Add to this, the falling prices of renewable energy is very timely as the cost parity is reinforced by hedging against price rises from fossil fuels. Finally, organisations get to build and showcase a brand that is ecologically conscious and reflects the maturity of a long-term sustainable business.

In short, go digital, but stay sustainable. And ask yourself – how long before your organisation is 100% carbon neutral?

“Research from the Lawrence Berkeley National Laboratory suggests that if all office workers in the United States moved their email and documents to the cloud,
it would reduce IT energy use by up to 85%”

The Case for Eradicating Hunger

Our world today has arrived at a cross-road. Our mornings’ start with news headlines highlighting the impact of climate change and the finiteness of our not too distant future. According to the World Economic Forum 2019 Risk Report, Climate change is the No. 1 problem that threatens our existence and will presumably be the case in the foreseeable future. This is all very true and the focus is very necessary.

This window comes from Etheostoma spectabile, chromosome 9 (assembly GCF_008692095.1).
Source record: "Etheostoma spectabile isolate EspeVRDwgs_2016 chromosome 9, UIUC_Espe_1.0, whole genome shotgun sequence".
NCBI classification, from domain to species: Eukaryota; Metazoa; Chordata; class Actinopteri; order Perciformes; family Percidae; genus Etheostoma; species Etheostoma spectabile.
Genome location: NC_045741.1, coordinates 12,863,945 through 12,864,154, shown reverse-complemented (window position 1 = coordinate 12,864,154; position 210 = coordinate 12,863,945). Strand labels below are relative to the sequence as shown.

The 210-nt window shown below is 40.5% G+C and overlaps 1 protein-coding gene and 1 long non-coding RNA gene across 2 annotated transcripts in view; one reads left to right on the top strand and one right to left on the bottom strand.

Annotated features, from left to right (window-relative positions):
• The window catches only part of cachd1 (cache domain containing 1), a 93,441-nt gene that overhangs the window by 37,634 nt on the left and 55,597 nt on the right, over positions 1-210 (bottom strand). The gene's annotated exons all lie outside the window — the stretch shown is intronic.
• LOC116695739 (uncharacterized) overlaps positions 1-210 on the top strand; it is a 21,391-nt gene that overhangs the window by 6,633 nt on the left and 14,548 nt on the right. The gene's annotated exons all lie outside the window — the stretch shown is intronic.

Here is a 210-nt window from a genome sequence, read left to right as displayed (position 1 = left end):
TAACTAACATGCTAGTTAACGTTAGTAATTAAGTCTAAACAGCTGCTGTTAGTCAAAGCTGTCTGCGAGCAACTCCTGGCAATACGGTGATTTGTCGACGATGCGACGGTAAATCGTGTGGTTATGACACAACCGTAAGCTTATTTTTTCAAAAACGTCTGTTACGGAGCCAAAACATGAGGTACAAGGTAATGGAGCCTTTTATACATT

At the same time, when you pull back the layers, what reveals itself is an interconnected world with multiple variables playing on each other – one of the consequences being our changing climate.

So what are the others?

Well, take hunger for example which is a case of contrasts. 1 billion people will go to bed hungry today with no access to proper food. In another part of the world, 2 billion people have plentiful to eat & are consequently obese. Contrary to popular belief, there isn’t a need today to engineer more food to feed more mouths, but instead an economic case to ensure nutritious food gets to the right people when & where they need it. Solutions do exists in small packages – take Olio for example. An innovative company that have developed a unique food sharing app that connects neighbours & local businesses with each other so surplus food can be shared. What a novel idea.